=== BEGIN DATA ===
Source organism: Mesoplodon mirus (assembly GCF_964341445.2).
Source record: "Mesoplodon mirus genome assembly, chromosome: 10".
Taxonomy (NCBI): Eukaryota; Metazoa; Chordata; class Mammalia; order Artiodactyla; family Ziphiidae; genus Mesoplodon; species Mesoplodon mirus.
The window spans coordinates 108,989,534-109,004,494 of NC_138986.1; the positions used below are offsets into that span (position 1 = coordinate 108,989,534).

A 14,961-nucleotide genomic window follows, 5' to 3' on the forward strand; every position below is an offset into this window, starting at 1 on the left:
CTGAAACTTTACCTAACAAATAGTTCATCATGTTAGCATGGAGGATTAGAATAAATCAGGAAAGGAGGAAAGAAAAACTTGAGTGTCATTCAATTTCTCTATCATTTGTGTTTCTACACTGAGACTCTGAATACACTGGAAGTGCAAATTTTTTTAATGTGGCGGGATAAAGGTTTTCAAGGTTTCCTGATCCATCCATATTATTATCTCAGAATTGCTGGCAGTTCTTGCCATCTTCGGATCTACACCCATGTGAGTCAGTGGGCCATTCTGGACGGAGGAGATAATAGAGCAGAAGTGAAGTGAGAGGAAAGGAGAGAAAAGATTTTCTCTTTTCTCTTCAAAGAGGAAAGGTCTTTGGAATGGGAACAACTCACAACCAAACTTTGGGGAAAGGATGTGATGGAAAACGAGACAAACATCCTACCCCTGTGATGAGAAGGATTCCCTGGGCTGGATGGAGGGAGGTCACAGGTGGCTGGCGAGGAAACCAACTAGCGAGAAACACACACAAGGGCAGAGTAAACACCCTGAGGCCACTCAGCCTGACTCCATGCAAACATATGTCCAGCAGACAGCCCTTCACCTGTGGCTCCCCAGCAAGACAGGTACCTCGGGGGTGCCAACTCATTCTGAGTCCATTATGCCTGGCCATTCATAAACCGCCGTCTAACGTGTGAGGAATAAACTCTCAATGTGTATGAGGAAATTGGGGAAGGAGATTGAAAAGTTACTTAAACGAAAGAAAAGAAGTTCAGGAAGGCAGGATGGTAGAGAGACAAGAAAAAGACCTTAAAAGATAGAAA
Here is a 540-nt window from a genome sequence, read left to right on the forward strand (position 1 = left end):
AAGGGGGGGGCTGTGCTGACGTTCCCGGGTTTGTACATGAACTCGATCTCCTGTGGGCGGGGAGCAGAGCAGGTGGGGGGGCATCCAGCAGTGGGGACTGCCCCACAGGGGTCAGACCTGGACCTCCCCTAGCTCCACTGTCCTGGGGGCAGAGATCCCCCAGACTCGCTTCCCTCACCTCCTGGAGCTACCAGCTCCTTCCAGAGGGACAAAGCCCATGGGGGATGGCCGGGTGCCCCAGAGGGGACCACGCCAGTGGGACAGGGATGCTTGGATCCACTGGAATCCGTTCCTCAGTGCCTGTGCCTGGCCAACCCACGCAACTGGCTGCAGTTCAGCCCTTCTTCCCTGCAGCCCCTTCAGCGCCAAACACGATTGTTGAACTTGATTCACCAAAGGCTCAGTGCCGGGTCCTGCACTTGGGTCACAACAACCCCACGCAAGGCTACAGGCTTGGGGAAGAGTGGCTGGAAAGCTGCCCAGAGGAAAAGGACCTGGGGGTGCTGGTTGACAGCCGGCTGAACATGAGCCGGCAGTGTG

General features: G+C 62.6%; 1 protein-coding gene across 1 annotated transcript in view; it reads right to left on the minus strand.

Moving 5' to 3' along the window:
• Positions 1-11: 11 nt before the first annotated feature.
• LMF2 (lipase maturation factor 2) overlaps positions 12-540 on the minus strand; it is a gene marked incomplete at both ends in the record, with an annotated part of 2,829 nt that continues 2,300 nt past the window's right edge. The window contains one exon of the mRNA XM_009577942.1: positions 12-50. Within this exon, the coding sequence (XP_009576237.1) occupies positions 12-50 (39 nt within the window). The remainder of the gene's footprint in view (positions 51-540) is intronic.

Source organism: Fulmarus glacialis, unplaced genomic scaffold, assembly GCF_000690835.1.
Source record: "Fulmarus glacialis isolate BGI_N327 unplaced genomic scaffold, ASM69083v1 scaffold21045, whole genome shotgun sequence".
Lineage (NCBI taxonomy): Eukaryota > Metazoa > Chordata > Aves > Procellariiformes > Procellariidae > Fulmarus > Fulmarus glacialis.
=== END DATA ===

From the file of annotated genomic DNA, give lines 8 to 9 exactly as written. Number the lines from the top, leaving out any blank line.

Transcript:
AAGGGGGGGGCTGTGCTGACGTTCCCGGGTTTGTACATGAACTCGATCTCCTGTGGGCGGGGAGCAGAGCAGGTGGGGGGGCATCCAGCAGTGGGGACTGCCCCACAGGGGTCAGACCTGGACCTCCCCTAGCTCCACTGTCCTGGGGGCAGAGATCCCCCAGACTCGCTTCCCTCACCTCCTGGAGCTACCAGCTCCTTCCAGAGGGACAAAGCCCATGGGGGATGGCCGGGTGCCCCAGAGGGGACCACGCCAGTGGGACAGGGATGCTTGGATCCACTGGAATCCGTTCCTCAGTGCCTGTGCCTGGCCAACCCACGCAACTGGCTGCAGTTCAGCCCTTCTTCCCTGCAGCCCCTTCAGCGCCAAACACGATTGTTGAACTTGATTCACCAAAGGCTCAGTGCCGGGTCCTGCACTTGGGTCACAACAACCCCACGCAAGGCTACAGGCTTGGGGAAGAGTGGCTGGAAAGCTGCCCAGAGGAAAAGGACCTGGGGGTGCTGGTTGACAGCCGGCTGAACATGAGCCGGCAGTGTG

General features: G+C 62.6%; 1 protein-coding gene across 1 annotated transcript in view; it reads right to left on the minus strand.